Wendy Tester: “I look for problem-solving skills.” Photo by TOM WITTA


On the Job with Wendy Tester

  • Article by: LAURA FRENCH
  • March 11, 2013 - 10:13 AM


Love of detective work is, believes Wendy Tester, an essential trait for a medical coder. “I liked the Encyclopedia Brown books as a kid,” she said. “A procedure should be supported by the diagnosis. You don’t do a colonoscopy if the patient has an ear infection.”

The medical coder converts the procedure and diagnosis codes to a numeric system that insurance carriers and government programs like Medicare use to approve payment. If the coding isn’t correct, the payment can be denied.

Tester began her career in the banking industry and moved into a clinic as a bookkeeper. A co-worker needed help with coding and recruited Tester, who was looking for something more challenging. After learning on the job for a while, she enrolled in the Medical Coding program at St. Catherine University and became a CCS-P: Certified Coding Specialist—Physician-based.

The program at St. Kate’s includes coursework in coding, medical terminology, health records and reimbursement systems. It also includes anatomy and physiology, which is vital knowledge for the medical coder, Tester said. “A colonoscopy has a different code from a flex sig [sigmoidoscopy] — the procedures go to different lengths within the colon. If you understand the wording on the chart, you know, ‘Oh, they recorded a flex sig, but they did the whole colon.’ That’s one area where anatomy really is a requirement.” Similarly, a glucose or troponin level might indicate diabetes or a heart attack that wasn’t listed on the chart.

Basic coding work is done on the computer. Tester said that some medical coders spend their days entering data. Those who prefer problem-solving and communication can focus on working with physicians to determine why codes don’t match or working with payers on denied claims. “Codes change every January 1 and the software may not be updated. We can call and say, ‘It’s in the book.’ If you know what you’re talking about, they will usually say, ‘Okay, we’ll have that reprocessed.’”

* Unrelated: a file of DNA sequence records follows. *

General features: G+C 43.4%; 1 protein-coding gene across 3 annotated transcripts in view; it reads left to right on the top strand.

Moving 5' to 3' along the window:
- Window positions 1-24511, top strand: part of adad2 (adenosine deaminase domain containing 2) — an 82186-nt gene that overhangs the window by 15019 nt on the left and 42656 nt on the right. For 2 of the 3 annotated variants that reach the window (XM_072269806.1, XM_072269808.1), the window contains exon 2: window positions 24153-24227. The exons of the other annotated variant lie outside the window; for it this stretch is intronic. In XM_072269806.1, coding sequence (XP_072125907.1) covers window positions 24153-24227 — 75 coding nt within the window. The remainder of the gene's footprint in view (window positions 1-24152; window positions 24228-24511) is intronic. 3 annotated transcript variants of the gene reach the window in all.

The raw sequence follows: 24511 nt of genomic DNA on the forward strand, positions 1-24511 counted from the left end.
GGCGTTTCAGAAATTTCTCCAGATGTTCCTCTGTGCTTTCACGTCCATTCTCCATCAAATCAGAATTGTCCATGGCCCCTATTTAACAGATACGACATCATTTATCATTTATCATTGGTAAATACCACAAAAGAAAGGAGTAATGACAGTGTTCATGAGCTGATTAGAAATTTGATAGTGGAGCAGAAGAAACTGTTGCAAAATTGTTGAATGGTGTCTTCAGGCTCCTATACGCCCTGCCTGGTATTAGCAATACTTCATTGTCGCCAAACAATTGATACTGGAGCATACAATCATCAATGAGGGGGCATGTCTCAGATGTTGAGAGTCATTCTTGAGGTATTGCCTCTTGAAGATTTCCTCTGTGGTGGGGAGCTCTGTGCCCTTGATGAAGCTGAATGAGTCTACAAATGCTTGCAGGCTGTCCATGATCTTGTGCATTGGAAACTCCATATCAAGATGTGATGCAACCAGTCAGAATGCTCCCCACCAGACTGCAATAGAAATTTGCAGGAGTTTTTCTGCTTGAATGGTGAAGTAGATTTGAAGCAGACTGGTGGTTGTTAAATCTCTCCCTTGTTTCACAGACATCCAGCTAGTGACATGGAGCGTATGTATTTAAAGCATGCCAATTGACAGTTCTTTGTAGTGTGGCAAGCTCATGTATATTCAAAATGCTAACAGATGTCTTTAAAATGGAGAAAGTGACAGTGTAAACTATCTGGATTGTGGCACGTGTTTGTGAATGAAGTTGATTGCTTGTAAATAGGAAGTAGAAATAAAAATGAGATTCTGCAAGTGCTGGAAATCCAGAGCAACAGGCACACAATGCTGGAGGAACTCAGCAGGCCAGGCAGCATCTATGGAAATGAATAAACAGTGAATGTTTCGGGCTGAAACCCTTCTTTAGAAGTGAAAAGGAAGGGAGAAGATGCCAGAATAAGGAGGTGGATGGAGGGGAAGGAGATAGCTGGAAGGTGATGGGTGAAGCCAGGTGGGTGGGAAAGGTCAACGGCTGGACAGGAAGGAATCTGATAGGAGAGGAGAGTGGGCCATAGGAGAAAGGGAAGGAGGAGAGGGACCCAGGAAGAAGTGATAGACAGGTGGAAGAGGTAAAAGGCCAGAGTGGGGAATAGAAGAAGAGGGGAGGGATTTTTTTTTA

What has changed in your 20 years as a medical coder?

So many places are converting to electronic medical records. We have access from any physical location, and multiple people have access at the same time. The biggest improvement is legibility. Reading physician handwriting was a skill. The health information department used to manage paper records. Now and in the future, health information centers store, retrieve and manage data.

What’s the career path for a medical coder?

Coding can open so many doors in health management. There are people who perform audits. Medical record analysts review records for the hospital’s accrediting agency. There’s resident supervision and physician education. Medical device and pharmaceutical companies need to provide the American Medical Association with justification for new codes for new devices and medications.

How do people get into the field?

It’s not a field that many people think of. More and more these days, they’re coming to us from schools. There are high school aptitude tests. At St. Kate’s, people will start in nursing and decide it isn’t for them. Their advisor will say, “This is something medical-related that’s not direct patient care.”

What do you look for when you’re hiring a medical coder?

In addition to communication skills, I look for problem-solving skills. I don’t want somebody that knows the diabetes code. I want somebody who will use their knowledge to find the answer. Codes are always changing. Do you have the ability to do the research? □


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